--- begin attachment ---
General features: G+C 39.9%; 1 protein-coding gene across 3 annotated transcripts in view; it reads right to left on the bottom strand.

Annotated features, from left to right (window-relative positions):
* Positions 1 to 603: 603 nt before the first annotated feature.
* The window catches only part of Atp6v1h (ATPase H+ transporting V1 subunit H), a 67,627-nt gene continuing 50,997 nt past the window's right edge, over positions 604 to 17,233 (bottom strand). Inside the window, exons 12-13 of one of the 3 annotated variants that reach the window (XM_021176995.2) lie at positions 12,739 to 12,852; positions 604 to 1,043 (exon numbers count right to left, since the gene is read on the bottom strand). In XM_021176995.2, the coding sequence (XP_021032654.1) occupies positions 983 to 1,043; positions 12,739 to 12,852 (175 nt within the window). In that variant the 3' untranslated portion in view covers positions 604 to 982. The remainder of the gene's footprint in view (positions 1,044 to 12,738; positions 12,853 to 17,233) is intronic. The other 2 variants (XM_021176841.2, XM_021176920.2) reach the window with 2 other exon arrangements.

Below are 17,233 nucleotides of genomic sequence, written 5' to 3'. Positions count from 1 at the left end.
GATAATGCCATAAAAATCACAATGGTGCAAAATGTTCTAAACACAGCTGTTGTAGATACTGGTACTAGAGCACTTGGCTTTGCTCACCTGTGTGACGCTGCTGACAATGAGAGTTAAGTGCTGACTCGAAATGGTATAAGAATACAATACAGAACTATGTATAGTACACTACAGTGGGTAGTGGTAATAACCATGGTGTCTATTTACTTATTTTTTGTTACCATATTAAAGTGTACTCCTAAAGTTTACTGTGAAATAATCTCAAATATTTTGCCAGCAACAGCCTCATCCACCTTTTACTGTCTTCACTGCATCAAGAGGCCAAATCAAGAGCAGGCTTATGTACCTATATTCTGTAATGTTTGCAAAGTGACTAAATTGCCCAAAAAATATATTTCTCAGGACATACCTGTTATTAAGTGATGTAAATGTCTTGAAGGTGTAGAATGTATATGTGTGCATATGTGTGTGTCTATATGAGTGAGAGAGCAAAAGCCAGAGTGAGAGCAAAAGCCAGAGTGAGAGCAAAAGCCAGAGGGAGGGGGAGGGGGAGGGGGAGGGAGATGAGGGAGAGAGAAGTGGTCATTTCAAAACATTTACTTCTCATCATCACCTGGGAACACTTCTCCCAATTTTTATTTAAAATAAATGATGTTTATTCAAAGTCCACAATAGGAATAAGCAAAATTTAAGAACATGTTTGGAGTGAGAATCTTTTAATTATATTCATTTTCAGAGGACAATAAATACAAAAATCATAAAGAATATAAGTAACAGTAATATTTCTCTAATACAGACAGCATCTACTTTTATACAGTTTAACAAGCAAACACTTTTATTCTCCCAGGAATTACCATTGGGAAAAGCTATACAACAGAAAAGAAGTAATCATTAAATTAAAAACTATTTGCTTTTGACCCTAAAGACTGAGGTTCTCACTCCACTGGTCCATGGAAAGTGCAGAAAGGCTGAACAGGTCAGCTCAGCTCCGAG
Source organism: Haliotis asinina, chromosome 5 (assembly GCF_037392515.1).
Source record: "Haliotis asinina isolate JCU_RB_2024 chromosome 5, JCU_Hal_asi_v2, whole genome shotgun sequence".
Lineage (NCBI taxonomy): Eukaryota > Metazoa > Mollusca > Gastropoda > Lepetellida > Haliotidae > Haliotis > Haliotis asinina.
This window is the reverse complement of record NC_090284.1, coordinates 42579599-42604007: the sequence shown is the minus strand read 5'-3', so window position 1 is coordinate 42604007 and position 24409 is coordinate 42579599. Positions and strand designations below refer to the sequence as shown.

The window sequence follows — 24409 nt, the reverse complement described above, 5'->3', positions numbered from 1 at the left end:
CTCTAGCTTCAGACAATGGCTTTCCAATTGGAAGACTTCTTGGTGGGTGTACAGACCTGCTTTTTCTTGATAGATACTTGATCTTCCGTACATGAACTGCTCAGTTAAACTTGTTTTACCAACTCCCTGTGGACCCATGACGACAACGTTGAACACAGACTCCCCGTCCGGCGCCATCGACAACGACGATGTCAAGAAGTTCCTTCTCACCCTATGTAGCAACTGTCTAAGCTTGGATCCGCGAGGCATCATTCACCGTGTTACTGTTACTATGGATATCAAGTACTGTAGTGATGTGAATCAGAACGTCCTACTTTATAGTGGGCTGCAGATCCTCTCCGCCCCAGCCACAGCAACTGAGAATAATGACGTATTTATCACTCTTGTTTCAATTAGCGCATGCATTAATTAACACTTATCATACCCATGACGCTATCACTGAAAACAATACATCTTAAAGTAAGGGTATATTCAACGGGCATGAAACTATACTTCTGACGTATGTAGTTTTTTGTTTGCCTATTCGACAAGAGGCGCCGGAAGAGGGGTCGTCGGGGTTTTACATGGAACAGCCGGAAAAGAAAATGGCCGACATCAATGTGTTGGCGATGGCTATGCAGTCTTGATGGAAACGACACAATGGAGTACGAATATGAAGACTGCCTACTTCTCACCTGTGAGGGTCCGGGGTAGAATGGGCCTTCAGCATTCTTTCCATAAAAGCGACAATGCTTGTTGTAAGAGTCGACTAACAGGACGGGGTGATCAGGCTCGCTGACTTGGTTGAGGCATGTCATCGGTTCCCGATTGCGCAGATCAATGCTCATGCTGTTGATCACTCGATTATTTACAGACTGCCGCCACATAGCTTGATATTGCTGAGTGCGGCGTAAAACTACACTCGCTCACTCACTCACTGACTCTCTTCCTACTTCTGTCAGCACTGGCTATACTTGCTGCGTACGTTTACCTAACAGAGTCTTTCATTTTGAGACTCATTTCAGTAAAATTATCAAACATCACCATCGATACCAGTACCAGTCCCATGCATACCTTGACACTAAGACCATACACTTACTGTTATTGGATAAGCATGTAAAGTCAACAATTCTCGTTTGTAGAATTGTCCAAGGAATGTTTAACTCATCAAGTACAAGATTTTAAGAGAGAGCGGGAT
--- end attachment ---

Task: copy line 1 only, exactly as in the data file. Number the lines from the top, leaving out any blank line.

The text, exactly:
General features: G+C 39.9%; 1 protein-coding gene across 3 annotated transcripts in view; it reads right to left on the bottom strand.